PSYC 1101 - Wilson (Floyd) - Fall 2021

Why this is important

 

It's important to understand the different types of sources you may encounter in Galileo. The type of source can definitely make an impact on the type of information it contains!  The graphic and information below will help you decide what's best to use.

More details

Newspapers (News sources)

  • Provides very current information about events, people, or places at the time they are published
  • Useful for information on current events or to track the development of a story as it unfolds
  • Examples: The New York TimesThe Wall Street Journal, CNN.com

Magazines

  • Include articles on diverse topics of popular interest and current events
  • Articles typically written by journalists or professional writers
  • Geared toward the general public
  • Examples: TimeNewsweekNational Geographic

Academic Journals (Peer-reviewed or scholarly journals)

  • Include articles written by and for specialists/experts in a particular field
  • Articles must go through a peer review process before they're accepted for publication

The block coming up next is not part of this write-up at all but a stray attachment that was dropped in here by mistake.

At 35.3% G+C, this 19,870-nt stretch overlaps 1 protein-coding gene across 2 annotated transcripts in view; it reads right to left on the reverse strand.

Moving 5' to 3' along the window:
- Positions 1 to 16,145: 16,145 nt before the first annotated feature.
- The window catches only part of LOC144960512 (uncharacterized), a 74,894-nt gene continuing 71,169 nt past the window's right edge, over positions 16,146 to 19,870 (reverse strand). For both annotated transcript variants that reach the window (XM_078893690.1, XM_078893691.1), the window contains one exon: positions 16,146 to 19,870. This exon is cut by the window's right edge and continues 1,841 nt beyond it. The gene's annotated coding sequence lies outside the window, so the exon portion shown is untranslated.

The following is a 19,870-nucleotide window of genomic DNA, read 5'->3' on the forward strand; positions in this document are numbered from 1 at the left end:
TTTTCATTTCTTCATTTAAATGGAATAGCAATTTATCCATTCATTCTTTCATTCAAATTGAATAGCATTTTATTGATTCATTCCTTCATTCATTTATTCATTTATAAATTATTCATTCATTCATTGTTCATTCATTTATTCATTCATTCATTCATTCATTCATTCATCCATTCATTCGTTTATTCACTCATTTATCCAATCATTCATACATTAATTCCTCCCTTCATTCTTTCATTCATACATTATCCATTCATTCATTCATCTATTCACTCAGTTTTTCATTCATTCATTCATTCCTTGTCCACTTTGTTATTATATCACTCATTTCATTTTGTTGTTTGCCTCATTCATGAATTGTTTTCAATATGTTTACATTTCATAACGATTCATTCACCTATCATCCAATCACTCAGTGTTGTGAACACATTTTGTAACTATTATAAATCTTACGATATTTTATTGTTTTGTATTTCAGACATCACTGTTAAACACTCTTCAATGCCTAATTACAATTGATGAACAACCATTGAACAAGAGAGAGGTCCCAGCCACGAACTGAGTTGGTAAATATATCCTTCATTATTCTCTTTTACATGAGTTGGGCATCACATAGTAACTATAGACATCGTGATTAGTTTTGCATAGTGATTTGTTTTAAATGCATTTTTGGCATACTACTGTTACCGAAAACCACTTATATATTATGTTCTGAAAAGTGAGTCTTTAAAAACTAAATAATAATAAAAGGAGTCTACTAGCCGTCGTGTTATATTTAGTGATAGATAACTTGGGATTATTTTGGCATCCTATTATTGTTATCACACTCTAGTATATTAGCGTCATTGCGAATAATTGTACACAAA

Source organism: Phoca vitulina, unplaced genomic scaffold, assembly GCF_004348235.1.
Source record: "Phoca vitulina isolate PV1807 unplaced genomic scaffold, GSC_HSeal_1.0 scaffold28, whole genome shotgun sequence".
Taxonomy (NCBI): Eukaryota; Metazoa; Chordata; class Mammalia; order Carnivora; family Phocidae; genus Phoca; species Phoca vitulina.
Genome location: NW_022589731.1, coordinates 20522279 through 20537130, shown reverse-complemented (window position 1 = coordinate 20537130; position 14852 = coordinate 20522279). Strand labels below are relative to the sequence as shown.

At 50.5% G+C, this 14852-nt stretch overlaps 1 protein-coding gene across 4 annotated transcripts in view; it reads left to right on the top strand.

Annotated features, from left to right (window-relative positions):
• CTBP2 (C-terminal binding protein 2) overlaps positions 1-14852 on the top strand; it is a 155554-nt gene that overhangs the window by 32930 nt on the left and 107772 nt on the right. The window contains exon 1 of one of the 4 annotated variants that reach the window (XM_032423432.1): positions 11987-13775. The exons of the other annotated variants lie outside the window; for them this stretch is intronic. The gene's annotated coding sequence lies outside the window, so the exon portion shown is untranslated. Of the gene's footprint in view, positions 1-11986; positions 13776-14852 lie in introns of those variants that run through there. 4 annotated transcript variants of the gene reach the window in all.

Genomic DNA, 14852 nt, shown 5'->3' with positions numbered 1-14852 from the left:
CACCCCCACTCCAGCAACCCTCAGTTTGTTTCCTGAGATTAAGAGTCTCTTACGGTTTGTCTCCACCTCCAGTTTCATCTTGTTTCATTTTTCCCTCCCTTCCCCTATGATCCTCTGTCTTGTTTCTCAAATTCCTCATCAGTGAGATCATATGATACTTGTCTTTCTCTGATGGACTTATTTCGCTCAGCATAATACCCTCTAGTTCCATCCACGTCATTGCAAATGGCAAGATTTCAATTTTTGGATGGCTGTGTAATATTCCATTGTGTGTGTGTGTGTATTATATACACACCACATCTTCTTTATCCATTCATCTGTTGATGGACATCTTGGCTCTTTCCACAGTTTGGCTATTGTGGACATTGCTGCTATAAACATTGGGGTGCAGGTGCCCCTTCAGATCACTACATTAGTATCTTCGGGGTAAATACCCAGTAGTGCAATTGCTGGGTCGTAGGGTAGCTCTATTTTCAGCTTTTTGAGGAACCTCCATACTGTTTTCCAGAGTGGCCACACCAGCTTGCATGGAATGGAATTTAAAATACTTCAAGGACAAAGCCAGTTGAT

• Articles tend to have a narrower focus and more analysis of the topic than those in other types of publications
  • Include cited references or footnotes at the end of research articles
  • Examples: Journal of CommunicationThe HistorianJournal of the American Medical Association

Trade Publications

  • Written for a specific industry or trade, contains information specifically for that trade
  • Often looks more like a magazine
  • Contains ads for products related to the industry
  • Examples: Advertising Age, Mathematics Teacher

Books

  • Cover virtually any topic, fact or fiction 
  • Useful for the complete background on an issue or an in-depth analysis of a theory or person
  • Can take years to publish, so may not always include the most current information
  • Examples: The Politics of Gun ControlTo Kill a MockingbirdHemingway and Faulkner in their Time

Reference Books

  • Include facts, figures, addresses, statistics, definitions, dates, etc.
  • Useful for finding factual or statistical information or for a brief overview of a particular topic.
  • Examples: dictionaries, encyclopedias, directories
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